Chapter

Economic Effects of Financial Fragility

E. Philip Davis

in Debt, Financial Fragility, and Systemic Risk

Published in print October 1995 | ISBN: 9780198233312
Published online November 2003 | e-ISBN: 9780191596124 | DOI: http://dx.doi.org/10.1093/0198233310.003.0005
Economic Effects of Financial Fragility

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Chapters 2 and 3 focused largely on the direct costs of financial fragility, namely increased business failures, household bankruptcies, and mortgage foreclosures. It was noted (Ch. 2, Sect. 3) that the key assumption required for such defaults to be of economic relevance is that there should be positive costs of bankruptcy, i.e. that default does not merely involve a smooth transfer of assets from debtor to creditor. Such costs might include not merely legal costs but also difficulties of firms in keeping personnel, obtaining inventory, costs of portfolio reallocation, costs of disposing of collateral, etc. But it was also noted that financial fragility may have broader economic effects. In the extreme, fragility may lead to systemic risk in the financial system; this relationship, as well as other causes and consequences of systemic risk, is explored in Chs. 5–8. Here we assess some of the wider implications of overindebtedness and default for economic performance, short of the generation of financial instability. In general, these are spillovers or externality effects that are not taken into account by companies or households when selecting their level of gearing in the light of their assets and income, nor by lenders choosing their interest rates on loans. They thus constitute possible grounds for policy intervention.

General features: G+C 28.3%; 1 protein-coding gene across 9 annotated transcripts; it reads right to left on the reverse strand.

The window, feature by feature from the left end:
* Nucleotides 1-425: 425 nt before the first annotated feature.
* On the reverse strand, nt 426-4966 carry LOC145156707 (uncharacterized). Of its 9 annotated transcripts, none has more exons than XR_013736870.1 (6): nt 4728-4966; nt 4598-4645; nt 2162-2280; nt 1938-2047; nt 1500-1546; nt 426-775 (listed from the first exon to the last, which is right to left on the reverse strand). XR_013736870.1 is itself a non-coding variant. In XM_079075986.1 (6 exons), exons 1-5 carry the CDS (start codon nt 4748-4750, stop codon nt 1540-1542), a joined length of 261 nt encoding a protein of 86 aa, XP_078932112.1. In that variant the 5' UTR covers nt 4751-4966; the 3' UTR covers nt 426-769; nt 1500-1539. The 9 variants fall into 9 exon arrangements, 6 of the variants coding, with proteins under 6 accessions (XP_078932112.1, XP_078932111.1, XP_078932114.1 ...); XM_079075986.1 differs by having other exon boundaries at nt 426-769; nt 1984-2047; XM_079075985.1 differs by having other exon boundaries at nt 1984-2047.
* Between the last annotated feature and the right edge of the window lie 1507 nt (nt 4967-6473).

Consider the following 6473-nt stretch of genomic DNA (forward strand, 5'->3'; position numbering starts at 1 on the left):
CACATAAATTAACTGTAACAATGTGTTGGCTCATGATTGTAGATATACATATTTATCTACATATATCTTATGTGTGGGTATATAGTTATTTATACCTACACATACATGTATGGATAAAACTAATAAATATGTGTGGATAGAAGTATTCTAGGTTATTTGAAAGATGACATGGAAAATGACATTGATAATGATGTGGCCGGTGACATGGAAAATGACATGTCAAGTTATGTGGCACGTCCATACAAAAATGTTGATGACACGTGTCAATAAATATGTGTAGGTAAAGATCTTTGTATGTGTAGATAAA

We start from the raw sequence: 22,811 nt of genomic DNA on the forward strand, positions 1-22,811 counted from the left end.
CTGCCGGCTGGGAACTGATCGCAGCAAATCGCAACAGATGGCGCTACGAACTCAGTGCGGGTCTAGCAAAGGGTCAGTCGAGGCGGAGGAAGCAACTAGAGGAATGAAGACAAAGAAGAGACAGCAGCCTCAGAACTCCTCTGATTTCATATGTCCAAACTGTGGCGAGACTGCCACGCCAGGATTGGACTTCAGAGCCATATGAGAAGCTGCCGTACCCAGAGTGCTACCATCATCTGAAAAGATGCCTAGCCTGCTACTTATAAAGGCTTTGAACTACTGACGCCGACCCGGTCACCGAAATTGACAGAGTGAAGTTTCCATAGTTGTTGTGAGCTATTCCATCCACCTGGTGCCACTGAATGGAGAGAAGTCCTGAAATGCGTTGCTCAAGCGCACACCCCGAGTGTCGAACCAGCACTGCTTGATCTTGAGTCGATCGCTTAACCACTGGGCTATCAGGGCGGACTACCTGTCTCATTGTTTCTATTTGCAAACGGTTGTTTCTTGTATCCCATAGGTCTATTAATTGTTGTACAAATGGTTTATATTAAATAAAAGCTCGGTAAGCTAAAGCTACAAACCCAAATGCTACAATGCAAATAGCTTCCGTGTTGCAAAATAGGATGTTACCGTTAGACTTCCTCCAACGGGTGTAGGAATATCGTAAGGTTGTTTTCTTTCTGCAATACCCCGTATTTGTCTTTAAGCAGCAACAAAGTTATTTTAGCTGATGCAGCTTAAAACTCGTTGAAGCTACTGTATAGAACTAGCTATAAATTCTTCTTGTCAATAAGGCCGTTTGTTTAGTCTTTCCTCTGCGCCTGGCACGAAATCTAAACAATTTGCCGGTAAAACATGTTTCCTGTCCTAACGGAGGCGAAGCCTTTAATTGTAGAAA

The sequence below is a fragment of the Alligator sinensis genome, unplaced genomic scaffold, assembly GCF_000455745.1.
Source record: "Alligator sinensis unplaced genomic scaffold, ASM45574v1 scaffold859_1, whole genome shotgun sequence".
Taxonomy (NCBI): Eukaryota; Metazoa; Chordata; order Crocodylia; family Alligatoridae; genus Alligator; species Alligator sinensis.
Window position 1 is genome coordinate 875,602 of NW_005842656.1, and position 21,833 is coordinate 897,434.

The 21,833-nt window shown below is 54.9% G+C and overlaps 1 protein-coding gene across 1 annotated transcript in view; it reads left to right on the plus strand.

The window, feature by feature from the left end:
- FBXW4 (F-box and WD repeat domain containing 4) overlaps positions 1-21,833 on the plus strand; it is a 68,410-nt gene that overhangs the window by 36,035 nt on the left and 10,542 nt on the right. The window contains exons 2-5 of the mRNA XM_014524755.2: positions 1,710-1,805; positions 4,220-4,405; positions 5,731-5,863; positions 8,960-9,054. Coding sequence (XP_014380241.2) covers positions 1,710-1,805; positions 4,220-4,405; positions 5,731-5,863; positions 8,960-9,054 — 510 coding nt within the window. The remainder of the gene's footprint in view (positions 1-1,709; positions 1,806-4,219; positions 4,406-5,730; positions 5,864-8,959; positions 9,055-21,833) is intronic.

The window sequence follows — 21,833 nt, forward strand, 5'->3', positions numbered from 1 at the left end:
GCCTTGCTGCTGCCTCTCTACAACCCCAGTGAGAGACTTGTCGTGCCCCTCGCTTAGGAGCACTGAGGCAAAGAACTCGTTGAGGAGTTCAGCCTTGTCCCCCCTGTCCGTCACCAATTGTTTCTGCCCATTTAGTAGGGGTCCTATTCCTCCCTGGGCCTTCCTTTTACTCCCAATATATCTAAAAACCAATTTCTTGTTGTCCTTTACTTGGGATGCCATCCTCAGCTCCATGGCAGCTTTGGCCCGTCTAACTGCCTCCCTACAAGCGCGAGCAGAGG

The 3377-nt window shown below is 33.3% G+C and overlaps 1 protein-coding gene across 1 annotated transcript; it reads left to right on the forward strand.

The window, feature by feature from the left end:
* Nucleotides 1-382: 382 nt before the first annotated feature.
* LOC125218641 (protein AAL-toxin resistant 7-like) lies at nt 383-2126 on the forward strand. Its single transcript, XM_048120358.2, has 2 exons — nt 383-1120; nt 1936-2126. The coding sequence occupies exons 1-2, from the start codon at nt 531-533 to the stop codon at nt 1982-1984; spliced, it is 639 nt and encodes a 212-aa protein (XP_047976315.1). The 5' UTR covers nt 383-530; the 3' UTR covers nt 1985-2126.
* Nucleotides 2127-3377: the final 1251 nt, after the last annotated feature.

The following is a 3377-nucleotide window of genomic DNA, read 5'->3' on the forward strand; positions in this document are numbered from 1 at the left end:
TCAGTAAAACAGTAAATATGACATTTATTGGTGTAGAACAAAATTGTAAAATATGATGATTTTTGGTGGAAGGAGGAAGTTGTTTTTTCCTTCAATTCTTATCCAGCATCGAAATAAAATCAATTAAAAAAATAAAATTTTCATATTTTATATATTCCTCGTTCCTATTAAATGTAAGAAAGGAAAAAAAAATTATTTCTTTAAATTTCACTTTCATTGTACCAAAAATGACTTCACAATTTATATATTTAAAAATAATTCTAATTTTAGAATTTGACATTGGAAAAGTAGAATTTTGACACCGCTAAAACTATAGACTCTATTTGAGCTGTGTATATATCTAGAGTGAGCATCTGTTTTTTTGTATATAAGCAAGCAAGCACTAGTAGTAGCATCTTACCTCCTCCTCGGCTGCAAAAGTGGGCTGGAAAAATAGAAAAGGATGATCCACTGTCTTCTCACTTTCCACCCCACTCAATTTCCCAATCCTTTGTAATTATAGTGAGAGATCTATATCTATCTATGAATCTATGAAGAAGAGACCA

Keywords: business failure; economic performance; externalities; financial fragility; financial instability; gearing; household bankruptcy; mortgage foreclosures; systemic risk

Chapter.  7056 words. 

Subjects: Financial Markets

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